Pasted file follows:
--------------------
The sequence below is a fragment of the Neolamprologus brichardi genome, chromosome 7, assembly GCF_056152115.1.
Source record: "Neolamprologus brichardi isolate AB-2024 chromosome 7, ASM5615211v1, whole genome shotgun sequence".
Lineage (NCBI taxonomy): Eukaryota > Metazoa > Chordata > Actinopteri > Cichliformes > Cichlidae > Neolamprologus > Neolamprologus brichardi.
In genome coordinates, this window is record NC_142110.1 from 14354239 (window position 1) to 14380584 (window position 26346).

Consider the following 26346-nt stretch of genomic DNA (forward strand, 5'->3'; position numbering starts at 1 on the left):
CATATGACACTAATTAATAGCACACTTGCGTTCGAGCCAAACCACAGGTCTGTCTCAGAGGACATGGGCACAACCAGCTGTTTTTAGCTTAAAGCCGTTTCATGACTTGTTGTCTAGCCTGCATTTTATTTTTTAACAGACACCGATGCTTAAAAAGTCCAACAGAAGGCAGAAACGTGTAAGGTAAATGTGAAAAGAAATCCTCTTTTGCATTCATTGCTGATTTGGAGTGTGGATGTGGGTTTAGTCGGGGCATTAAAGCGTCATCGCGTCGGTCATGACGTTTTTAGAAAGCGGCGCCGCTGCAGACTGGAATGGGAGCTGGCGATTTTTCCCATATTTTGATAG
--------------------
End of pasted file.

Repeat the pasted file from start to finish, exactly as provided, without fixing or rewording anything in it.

The sequence below is a fragment of the Neolamprologus brichardi genome, chromosome 7, assembly GCF_056152115.1.
Source record: "Neolamprologus brichardi isolate AB-2024 chromosome 7, ASM5615211v1, whole genome shotgun sequence".
Lineage (NCBI taxonomy): Eukaryota > Metazoa > Chordata > Actinopteri > Cichliformes > Cichlidae > Neolamprologus > Neolamprologus brichardi.
In genome coordinates, this window is record NC_142110.1 from 14354239 (window position 1) to 14380584 (window position 26346).

Consider the following 26346-nt stretch of genomic DNA (forward strand, 5'->3'; position numbering starts at 1 on the left):
CATATGACACTAATTAATAGCACACTTGCGTTCGAGCCAAACCACAGGTCTGTCTCAGAGGACATGGGCACAACCAGCTGTTTTTAGCTTAAAGCCGTTTCATGACTTGTTGTCTAGCCTGCATTTTATTTTTTAACAGACACCGATGCTTAAAAAGTCCAACAGAAGGCAGAAACGTGTAAGGTAAATGTGAAAAGAAATCCTCTTTTGCATTCATTGCTGATTTGGAGTGTGGATGTGGGTTTAGTCGGGGCATTAAAGCGTCATCGCGTCGGTCATGACGTTTTTAGAAAGCGGCGCCGCTGCAGACTGGAATGGGAGCTGGCGATTTTTCCCATATTTTGATAG